We must look deeper into this important issue, as [these beekeepers’] efforts, while well-meaning, are misguided. This is for two reasons — honey bees are not native to the Americas and the loss of pollinators is primarily due to habitat loss and thus remedial initiatives should focus on planting bee-friendly perennials, shrubs, and trees, not encouraging invasive insects.
We grow up with an image of what a bee is, and most of us like honey, but our native bees differ in a number of ways.
They can pollinate 15 times more effectively than a honey bee. They are solitary and lay their eggs typically in holes in logs or in the ground. These include mason, carpenter, miner, sweat, leaf-cutter. The exception is the bumblebee — it makes a nest, containing about 100 bees. Only honey bees utilize hives — which can contain 50,000 individuals.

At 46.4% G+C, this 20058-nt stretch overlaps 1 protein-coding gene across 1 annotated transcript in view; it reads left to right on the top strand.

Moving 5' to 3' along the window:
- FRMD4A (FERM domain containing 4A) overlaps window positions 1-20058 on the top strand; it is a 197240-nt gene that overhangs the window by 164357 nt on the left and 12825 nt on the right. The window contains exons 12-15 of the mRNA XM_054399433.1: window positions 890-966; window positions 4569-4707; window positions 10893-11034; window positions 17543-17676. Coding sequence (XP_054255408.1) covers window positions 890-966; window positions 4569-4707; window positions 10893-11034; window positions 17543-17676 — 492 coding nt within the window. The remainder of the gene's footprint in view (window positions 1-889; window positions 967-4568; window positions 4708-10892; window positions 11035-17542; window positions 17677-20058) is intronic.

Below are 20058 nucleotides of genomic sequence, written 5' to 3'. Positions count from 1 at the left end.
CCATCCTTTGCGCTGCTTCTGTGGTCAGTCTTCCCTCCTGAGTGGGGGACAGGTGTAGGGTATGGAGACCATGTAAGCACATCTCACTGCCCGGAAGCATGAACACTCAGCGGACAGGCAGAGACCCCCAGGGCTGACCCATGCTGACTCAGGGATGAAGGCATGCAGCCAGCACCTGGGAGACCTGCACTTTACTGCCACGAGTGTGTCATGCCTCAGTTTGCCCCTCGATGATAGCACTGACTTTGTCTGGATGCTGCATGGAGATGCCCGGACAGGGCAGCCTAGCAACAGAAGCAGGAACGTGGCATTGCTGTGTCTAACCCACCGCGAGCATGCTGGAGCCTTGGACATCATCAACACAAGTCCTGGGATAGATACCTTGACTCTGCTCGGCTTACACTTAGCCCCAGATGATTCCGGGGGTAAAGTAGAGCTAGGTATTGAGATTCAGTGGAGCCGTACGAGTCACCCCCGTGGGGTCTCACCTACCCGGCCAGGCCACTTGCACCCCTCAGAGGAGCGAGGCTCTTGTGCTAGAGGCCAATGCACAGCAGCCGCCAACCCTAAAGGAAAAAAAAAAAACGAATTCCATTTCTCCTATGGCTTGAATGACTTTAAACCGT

As can be deduced, setting up honey bee hives puts increased pressure on our already stressed native pollinators. (Some species are nearing extinction.) This group includes butterflies, moths, beetles, hummingbirds, wasps and bats. All evolved locally with our native plants.
For those interested in food security and helping the environment, I would encourage turning over any part of a yard, verge, or balcony to pollen and nectar-rich plants and installing mason bee boxes. If given the chance, nature rebounds. Build it and they will come.
Howard Abel, North Vancouver